The fattest reindeer live on Svalbard | Polarjournal
Svalbard reindeer (Rangifer tarandus platyrhynchus) are the fattest ungulates of all, according to research by Sam Dwinnell. They find plenty of food in the summer so they can build up a layer of fat, which they need in the winter. Photo: Julia Hager

Reindeer in Svalbard generally lead a fairly carefree life: they are hunted only in some valleys, they do not have to fear predators, and there is plenty of food for them. And this is obviously reflected in their physique – Svalbard reindeer are among the fattest ungulates of all. This is what doctoral student Sam Dwinnell, who is studying how reindeer respond to climate change in Svalbard, has come to.

In her study, Sam Dwinnell not only observes animal behavior, but also examines their physiques in relation to climate change. Previously, the US American from Minnesota had worked with ungulates in the Rocky Mountains, among other places, but she had never seen reindeer. When she came to Svalbard a year ago for her doctoral thesis, she was surprised to see how well-fed – or rather how fat – the reindeer are there. She says her scale ranges from zero to six, and many of the reindeer in Svalbard end up at five.

“They are the fattest ungulates I’ve ever seen,” Dwinnell, who is doing her PhD at the University Centre in Svalbard (UNIS), told Svalbardposten. “We measure their fat with ultrasound on the buttocks and other parts of the body. It could be that one of the reasons they’re so fat is because they’re not hunted by predators and can spend all their time eating. But they need that layer of fat to survive the winters.” That’s because winters are harsh in Svalbard and the reindeer have no way to move to milder regions. However, with climate change, the food supply could increase.

Samantha Paige Dwinnell actually wanted to work in Antarctica, but there are no ungulates there. Photo: UNIS

“Warmer summers mean there is more food. This is a unique environment for my research because here you can eliminate all the conditions that complicate the ecological system, like predators and heat stress. The reindeer in Svalbard live in an ideal world,” she says.

According to the last census in 2020, about 22,000 reindeer live on Svalbard. By the time they were placed under protection in 1925, they had been nearly wiped out due to heavy hunting.

“There are actually six populations of Svalbard reindeer that are genetically different from each other because they have been isolated. A lot of people think we have a lot of reindeer here, but when you consider that their genetics are the only ones of this species in the world, you might understand that it’s important to take care of them,” Dwinnell explains.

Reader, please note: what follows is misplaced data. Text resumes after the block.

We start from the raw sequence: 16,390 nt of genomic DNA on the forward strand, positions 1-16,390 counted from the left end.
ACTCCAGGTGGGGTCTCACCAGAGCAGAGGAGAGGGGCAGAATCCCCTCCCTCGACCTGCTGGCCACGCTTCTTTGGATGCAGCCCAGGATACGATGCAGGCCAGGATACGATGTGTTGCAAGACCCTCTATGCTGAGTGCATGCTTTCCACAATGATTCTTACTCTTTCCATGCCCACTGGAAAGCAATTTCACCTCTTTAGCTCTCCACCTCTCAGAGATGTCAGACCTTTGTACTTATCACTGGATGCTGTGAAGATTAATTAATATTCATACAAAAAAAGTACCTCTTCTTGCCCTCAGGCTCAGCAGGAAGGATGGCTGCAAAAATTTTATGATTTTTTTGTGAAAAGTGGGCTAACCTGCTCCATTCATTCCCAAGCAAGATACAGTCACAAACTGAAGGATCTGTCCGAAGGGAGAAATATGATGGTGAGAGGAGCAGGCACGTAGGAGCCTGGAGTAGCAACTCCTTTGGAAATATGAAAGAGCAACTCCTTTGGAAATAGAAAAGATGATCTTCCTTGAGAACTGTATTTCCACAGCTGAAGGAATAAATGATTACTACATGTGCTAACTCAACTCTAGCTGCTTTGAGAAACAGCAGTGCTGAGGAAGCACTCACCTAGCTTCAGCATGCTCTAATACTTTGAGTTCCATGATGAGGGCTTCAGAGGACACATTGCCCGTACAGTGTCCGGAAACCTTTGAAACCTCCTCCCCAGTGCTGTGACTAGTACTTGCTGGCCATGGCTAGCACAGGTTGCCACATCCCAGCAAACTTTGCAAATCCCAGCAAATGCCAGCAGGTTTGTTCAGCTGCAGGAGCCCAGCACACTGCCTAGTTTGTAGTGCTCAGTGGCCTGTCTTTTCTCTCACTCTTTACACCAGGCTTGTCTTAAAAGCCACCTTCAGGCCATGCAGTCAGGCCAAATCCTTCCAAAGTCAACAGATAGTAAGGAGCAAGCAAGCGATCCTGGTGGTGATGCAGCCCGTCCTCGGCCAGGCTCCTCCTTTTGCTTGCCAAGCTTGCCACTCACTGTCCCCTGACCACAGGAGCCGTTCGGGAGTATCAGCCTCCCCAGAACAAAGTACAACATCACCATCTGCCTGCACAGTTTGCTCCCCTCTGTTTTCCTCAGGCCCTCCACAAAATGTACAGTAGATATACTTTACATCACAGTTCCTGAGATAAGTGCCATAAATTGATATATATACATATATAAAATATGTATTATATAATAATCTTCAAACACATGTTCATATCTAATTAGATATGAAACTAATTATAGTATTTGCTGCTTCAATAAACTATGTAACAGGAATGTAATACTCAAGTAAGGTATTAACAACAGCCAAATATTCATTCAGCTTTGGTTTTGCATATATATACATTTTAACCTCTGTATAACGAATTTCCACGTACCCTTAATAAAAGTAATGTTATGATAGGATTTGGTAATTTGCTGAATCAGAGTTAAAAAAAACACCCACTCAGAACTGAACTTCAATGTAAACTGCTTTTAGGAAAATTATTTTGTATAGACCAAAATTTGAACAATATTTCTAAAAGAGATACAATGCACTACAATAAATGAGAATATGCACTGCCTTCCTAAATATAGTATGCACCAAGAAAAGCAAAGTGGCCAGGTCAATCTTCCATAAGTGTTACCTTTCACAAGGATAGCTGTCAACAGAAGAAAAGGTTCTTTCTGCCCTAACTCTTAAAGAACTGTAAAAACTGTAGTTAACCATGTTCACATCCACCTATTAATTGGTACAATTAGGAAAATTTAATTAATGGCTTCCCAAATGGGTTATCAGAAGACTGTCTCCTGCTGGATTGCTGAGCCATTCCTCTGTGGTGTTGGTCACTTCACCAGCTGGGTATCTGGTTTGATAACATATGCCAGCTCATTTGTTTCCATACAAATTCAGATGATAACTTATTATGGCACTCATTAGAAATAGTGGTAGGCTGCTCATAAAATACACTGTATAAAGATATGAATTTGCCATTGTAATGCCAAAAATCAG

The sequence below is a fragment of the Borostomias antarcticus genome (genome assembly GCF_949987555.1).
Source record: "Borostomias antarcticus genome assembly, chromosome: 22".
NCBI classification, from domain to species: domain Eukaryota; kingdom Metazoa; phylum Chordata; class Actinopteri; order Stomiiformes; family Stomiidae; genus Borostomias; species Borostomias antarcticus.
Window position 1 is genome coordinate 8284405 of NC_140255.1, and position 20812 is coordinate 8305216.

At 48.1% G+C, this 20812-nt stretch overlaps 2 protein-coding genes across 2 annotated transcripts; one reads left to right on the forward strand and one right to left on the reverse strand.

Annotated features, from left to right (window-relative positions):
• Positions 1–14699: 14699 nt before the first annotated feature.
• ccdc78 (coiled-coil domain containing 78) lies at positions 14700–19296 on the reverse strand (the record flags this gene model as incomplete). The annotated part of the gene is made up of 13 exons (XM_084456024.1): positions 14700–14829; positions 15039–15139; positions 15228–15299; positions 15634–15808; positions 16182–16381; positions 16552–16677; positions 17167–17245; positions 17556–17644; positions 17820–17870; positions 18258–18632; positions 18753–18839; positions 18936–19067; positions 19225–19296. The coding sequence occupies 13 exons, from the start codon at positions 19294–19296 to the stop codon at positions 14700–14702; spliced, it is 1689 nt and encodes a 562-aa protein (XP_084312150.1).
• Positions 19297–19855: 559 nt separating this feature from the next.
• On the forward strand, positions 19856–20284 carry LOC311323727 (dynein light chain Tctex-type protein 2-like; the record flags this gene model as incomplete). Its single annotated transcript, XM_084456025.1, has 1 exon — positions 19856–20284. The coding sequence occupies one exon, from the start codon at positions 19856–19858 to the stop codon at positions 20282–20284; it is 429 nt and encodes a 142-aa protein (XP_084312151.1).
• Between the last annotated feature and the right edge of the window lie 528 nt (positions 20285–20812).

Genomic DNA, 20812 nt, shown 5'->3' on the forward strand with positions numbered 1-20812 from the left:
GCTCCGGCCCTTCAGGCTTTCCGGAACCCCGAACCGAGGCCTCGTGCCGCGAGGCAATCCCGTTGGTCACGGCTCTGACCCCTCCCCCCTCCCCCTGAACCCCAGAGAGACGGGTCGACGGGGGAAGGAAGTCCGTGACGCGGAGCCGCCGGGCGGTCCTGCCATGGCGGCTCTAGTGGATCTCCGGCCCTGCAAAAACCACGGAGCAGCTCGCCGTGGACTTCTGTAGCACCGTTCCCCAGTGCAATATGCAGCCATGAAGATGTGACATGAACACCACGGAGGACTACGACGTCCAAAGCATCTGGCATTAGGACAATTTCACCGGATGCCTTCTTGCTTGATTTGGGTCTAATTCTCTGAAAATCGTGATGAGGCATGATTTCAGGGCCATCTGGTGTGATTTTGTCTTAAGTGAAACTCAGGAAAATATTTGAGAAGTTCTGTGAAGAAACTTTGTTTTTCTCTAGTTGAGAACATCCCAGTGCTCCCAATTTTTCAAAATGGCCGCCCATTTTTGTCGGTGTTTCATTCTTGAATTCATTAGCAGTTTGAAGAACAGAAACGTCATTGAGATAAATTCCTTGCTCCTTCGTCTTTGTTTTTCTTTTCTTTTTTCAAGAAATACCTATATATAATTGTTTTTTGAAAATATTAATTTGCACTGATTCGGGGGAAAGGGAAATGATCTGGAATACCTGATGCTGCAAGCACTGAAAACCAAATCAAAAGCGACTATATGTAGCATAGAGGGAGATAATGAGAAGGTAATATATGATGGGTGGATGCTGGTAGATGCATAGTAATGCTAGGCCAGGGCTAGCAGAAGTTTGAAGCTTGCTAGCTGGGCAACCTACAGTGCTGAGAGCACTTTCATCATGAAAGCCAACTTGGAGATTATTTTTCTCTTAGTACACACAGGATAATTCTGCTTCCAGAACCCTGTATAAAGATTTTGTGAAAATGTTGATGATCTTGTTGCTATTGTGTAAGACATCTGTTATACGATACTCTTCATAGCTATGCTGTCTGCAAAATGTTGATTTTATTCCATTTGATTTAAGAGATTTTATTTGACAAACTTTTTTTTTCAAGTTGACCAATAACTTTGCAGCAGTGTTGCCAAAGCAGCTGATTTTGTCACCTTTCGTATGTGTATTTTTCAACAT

Even though rising temperatures mean more food for reindeer in the summer, they make life more difficult for the animals in the winter. If it rains during the cold season, the water seeps through the snow and forms a layer of ice on the ground, sometimes making it impossible for the animals to reach their food underneath. However, Dwinnell has found that the animals respond to such unfavorable conditions and move to areas where food is more accessible.

Left behind garbage and washed up nets pose a high risk to reindeer on Svalbard. Two animals got caught in this net with their antlers and died. Photo: Julia Hager

An immediate threat to Svalbard reindeer is garbage left years or decades ago and fishing nets that wash up on beaches. “Unfortunately, there’s a lot of trash in the tundra, and the year I was here, one of the things I saw was a big buck that had meters of steel wire in its antlers. I think the reindeer will be better off if such things are removed,” Dwinnell says.

She is thinking about whether she would like to continue living on Svalbard after she finishes her PhD. “Even though I try to leave as little trace as possible every day, it is clear that it is impossible to live an ‘invisible’ life here too. Svalbard is a unique place to live, but it’s difficult to live here sustainably.”

Julia Hager, PolarJournal

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